Anonymous said...

I competely agree with MKO above.
One of the advantages of the Human race is an extra at-will, and only at the high Paragon Tier does it decline as a distinct advantage.
A Human Staff Wizard I played for a few sessions was extremely effective (at 1st and 2nd level) with just Thunderwave, Cloud of Daggers and Scorching Burst (pre-Arcane power). During one combat, I blocked off an entrance with Cloud of Daggers - effectively prevented the minion reinforcements from entering the combat for a couple of rounds. Thunderwave was great for repositioning the enemies within the two defender's reach after they'd broken ranks, and Scorching Burst for when the defensive line held the enemies at bay.
At Epic level, the at-wills come in handy again, since they now do 2 dice damage. Some at-wills will certainly be retrained, but an at-will forced-movement or free save or shift is great for all levels of play.
One of our fighters in that game was an Eladrin with Eladrin Soldier, a Greatspear and Polearm Momentum. Using Footwork Lure, he could essentially drag an opponent 2 squares, do lots of damage, and knock them prone. That's at-will. It made him a melee controller.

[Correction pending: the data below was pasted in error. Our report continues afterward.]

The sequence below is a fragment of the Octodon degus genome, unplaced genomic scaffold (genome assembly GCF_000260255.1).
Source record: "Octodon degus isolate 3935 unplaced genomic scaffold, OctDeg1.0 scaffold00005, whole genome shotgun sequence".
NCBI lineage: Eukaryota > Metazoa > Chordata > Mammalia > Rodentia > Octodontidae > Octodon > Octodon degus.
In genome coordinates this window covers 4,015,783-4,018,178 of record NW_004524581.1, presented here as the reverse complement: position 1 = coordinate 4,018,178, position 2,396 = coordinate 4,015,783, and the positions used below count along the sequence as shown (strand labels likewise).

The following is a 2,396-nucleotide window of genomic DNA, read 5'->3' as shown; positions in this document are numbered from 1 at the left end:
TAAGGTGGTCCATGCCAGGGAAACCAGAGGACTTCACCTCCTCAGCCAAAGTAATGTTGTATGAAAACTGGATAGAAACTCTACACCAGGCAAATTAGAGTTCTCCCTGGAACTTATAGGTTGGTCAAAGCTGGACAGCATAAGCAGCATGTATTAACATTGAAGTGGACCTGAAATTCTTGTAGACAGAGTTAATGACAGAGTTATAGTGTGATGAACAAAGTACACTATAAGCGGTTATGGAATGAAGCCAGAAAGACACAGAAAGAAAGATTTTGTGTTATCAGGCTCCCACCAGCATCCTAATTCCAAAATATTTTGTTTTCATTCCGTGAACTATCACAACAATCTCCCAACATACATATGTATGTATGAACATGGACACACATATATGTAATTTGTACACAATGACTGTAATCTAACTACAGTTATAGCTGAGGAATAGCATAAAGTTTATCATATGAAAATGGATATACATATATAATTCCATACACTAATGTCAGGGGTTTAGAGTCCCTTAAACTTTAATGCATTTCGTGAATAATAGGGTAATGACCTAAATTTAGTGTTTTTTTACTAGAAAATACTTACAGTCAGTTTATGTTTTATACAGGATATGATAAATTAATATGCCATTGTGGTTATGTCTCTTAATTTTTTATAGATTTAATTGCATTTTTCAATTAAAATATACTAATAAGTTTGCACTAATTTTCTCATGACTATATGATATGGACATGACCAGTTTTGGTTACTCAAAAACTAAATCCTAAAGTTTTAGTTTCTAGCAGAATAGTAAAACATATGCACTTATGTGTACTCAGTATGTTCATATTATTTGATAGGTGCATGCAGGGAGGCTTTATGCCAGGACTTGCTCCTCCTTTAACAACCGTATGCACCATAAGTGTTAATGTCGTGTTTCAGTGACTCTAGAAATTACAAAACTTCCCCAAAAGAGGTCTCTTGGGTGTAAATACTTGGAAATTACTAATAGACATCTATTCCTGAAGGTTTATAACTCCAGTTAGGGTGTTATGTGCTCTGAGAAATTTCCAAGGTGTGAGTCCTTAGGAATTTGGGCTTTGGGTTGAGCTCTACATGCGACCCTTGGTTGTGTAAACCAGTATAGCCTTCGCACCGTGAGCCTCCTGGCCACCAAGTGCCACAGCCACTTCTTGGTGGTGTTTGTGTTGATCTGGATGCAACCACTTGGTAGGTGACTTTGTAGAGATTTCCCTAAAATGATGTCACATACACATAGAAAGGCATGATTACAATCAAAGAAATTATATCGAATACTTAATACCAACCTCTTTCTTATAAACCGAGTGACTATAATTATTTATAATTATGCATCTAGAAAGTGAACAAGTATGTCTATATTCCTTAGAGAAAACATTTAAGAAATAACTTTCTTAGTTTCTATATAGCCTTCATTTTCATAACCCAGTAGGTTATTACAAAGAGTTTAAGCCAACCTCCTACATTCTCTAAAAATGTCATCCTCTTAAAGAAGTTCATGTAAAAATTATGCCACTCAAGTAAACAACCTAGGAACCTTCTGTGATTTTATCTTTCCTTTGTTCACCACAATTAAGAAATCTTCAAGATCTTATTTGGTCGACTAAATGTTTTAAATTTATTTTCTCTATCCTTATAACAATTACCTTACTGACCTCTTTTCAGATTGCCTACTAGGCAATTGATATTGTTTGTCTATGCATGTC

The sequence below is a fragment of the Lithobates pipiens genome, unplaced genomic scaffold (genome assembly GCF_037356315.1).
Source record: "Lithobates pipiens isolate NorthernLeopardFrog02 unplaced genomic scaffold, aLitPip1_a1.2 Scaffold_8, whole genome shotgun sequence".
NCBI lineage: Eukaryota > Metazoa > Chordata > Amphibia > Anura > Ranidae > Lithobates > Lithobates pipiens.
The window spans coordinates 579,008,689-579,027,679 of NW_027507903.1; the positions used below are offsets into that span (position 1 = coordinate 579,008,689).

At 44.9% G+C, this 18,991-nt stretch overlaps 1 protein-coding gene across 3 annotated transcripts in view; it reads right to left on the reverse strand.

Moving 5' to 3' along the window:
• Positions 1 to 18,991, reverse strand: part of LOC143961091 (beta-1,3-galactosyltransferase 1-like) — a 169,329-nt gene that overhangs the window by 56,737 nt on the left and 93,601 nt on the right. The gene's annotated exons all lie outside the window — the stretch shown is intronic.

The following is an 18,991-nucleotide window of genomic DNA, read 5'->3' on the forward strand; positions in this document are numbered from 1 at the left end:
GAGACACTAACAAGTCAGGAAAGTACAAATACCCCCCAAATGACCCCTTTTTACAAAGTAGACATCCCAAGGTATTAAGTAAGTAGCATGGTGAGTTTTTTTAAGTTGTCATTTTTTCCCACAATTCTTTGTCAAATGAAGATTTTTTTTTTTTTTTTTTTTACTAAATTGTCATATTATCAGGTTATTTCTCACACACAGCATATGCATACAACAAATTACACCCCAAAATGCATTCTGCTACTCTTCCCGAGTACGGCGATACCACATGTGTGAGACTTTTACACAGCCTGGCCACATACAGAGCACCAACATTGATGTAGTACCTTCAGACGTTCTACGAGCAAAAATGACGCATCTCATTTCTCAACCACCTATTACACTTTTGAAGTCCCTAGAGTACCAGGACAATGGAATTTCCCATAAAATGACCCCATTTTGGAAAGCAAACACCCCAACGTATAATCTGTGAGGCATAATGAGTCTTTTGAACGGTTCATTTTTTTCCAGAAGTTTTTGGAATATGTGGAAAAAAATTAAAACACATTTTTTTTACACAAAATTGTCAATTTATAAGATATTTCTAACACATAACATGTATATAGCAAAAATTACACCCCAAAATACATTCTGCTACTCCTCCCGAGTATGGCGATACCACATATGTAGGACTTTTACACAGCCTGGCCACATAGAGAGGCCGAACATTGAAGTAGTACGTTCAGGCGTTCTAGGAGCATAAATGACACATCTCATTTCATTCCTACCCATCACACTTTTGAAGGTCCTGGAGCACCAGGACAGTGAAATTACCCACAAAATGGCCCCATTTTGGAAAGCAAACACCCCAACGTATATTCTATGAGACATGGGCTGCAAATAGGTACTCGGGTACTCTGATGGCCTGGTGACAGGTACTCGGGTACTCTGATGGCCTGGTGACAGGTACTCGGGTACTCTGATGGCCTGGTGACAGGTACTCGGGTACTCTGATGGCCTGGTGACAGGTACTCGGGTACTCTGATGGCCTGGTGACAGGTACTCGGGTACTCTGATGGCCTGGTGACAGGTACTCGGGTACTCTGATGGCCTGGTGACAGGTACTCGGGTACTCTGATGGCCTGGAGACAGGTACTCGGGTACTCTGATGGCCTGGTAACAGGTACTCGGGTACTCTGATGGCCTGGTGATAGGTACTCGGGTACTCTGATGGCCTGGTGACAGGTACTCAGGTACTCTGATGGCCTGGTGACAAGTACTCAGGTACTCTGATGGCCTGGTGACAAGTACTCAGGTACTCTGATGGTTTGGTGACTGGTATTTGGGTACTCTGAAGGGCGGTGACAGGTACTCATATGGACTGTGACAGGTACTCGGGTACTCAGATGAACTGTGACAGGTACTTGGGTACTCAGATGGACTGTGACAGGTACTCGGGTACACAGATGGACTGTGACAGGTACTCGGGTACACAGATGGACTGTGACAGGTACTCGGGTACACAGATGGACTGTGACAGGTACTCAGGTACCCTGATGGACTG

At higher levels, with the right build, a Dragonborn can do something similar and with Draconic Arrogance, adding extra damage every time he pushes or knocks an enemy prone.

There's even a melee-warlock build using Eldritch Strike and a certain weapon that adds it's enhancement bonus to slides, which also works similarly.

At-wills are very important.

Terry said...

I don't know about this, I see it in the other sense. Your one comment kind of surprised me because after my one primary experience with 4e (a little 1, lots of 2, lots of 2.5 (skills and powers), some 3.0 and lots of 3.5 experience) I'm not sure how you can "use up all your healing surges."

In case you couldn't guess, I was the party healer. (Cleric, skills with Heal for everything.) From the looks of things, each character has one second wind per encounter (or the healer can do a heal check to allow the second wind) but can't do both, since the heal check uses the second wind.

Beacon of hope was nice because it gave 5 hp, plus any healing afterward was +5, BUT it was a daily, so probably isn't used early in the contest.